Examples: (1) The defendant was convicted for the sale of cocaine and sentenced to state prison. Immediately upon release from prison, he again sold cocaine to the same person, using the same accomplices and modus operandi. The instant federal offense (the offense of conviction) charges this latter sale. In this example, the offense conduct relevant to the state prison sentence is considered as prior criminal history, not as part of the same course of conduct or common scheme or plan as the offense of conviction. The prior state prison sentence is counted under Chapter Four (Criminal History and Criminal Livelihood). (2) The defendant engaged in two cocaine sales constituting part of the same course of conduct or common scheme or plan. Subsequently, he is arrested by state authorities for the first sale and by federal authorities for the second sale. He is convicted in state court for the first sale and sentenced to imprisonment; he is then convicted in federal court for the second sale. In this case, the cocaine sales are not separated by an intervening sentence. Therefore, under subsection (a)(2), the cocaine sale associated with the state conviction is considered as relevant conduct to the instant federal offense. The state prison sentence for that sale is not counted as a prior sentence; see §4A1.2(a)(1).

Note, however, in certain cases, offense conduct associated with a previously imposed sentence may be expressly charged in the offense of conviction. Unless otherwise provided, such conduct will be considered relevant conduct under subsection (a)(1), not (a)(2).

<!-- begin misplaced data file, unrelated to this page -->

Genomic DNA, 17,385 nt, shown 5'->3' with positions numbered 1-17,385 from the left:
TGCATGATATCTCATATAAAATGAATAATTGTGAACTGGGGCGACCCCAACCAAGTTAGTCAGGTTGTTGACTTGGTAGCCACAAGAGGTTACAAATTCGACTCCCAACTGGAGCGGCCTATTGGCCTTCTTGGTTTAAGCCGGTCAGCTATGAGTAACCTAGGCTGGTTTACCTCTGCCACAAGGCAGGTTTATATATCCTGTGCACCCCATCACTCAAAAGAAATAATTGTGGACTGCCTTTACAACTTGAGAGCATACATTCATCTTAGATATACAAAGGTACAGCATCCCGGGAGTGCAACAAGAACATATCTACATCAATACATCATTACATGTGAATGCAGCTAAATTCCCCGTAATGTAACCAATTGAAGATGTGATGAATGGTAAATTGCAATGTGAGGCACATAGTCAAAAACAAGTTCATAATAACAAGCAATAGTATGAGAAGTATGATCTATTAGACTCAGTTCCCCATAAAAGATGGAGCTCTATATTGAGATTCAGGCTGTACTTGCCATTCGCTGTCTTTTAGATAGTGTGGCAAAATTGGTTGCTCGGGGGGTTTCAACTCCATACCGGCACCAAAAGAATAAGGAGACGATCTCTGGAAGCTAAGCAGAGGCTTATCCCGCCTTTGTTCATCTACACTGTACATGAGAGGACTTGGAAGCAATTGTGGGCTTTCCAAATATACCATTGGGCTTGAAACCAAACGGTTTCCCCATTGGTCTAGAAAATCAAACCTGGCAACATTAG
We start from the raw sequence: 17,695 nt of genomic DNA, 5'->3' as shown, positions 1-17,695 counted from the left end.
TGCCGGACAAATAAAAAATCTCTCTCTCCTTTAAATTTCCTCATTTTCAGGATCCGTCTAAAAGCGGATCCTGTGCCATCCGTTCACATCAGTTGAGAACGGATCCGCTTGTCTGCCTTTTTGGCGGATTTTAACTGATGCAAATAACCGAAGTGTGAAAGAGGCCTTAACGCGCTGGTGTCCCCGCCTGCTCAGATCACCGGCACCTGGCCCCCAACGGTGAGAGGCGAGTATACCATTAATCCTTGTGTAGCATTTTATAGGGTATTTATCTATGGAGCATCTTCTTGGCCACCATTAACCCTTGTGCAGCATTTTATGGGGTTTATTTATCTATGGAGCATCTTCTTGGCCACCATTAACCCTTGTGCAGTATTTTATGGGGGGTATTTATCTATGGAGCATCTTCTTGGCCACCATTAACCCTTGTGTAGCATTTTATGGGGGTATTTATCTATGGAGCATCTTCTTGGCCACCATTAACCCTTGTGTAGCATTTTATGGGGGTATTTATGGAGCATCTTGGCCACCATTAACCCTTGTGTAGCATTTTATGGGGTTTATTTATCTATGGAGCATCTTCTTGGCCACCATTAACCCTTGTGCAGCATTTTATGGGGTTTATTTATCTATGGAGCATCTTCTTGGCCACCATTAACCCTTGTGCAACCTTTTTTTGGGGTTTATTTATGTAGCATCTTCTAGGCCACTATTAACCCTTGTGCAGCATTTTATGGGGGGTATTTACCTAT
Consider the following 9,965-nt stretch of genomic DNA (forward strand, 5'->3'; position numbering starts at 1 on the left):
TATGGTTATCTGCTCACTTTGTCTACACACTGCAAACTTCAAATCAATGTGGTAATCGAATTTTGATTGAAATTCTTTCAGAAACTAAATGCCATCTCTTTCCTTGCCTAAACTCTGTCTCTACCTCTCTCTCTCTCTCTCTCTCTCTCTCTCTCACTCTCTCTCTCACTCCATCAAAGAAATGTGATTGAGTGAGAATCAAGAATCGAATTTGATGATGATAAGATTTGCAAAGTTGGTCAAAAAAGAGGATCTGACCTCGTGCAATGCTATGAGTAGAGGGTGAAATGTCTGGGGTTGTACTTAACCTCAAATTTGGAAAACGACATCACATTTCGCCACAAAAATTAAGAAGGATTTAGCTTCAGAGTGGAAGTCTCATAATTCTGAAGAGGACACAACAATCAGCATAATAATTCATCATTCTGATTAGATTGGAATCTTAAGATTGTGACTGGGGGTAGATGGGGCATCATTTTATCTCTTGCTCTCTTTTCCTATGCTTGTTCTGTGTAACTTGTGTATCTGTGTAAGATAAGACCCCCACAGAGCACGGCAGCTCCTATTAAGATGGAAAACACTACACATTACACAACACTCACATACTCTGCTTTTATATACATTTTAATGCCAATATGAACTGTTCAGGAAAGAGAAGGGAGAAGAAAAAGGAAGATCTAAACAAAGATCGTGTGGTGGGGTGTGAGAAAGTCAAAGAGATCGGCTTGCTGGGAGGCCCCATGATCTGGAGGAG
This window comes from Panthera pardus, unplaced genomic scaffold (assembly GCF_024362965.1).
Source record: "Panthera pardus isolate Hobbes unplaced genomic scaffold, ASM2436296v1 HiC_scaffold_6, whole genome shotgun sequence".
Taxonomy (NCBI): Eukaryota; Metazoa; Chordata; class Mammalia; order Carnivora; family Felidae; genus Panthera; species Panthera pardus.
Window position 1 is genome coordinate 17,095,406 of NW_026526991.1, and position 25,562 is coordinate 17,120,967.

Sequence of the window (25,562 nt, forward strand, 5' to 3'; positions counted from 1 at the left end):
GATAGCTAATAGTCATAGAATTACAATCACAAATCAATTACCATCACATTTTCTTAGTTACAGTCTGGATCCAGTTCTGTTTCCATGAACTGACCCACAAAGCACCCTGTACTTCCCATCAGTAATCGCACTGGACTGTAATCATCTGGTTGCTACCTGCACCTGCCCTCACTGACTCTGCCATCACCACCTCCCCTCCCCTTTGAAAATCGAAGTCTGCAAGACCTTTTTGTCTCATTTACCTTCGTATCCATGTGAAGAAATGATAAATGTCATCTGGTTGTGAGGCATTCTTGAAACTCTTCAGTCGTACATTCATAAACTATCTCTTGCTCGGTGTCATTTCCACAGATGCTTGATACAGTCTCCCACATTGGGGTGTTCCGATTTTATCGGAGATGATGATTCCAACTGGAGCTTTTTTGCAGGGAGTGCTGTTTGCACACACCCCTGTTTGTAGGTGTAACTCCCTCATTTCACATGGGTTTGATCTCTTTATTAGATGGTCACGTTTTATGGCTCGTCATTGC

9. "Common scheme or plan" and "same course of conduct" are two closely related concepts.

(A) Common scheme or plan. For two or more offenses to constitute part of a common scheme or plan, they must be substantially connected to each other by at least one common factor, such as common victims, common accomplices, common purpose, or similar modus operandi. For example, the conduct of five defendants who together defrauded a group of investors by computer manipulations that unlawfully transferred funds over an eighteen-month period would qualify as a common scheme or plan on the basis of any of the above listed factors; i.e., the commonality of victims (the same investors were defrauded on an ongoing basis), commonality of offenders (the conduct constituted an ongoing conspiracy), commonality of purpose (to defraud the group of investors), or similarity of modus operandi (the same or similar computer manipulations were used to execute the scheme).

(B) Same course of conduct. Offenses that do not qualify as part of a common scheme or plan may nonetheless qualify as part of the same course of conduct if they are sufficiently connected or related to each other as to warrant the conclusion that they are part of a single episode, spree, or ongoing series of offenses. Factors that are appropriate to the determination of whether offenses are sufficiently connected or related to each other to be considered as part of the same course of conduct include the degree of similarity of the offenses, the regularity (repetitions) of the offenses, and the time interval between the offenses. When one of the above factors is absent, a stronger presence of at least one of the other factors is required. For example, where the conduct alleged to be relevant is relatively remote to the offense of conviction, a stronger showing of similarity or regularity is necessary to compensate for the absence of temporal proximity. The nature of the offenses may also be a relevant consideration (e.g., a defendant’s failure to file tax returns in three consecutive years appropriately would be considered as part of the same course of conduct because such returns are only required at yearly intervals).

10. In the case of solicitation, misprision, or accessory after the fact, the conduct for which the defendant is accountable includes all conduct relevant to determining the offense level for the underlying offense that was known, or reasonably should have been known, by the defendant.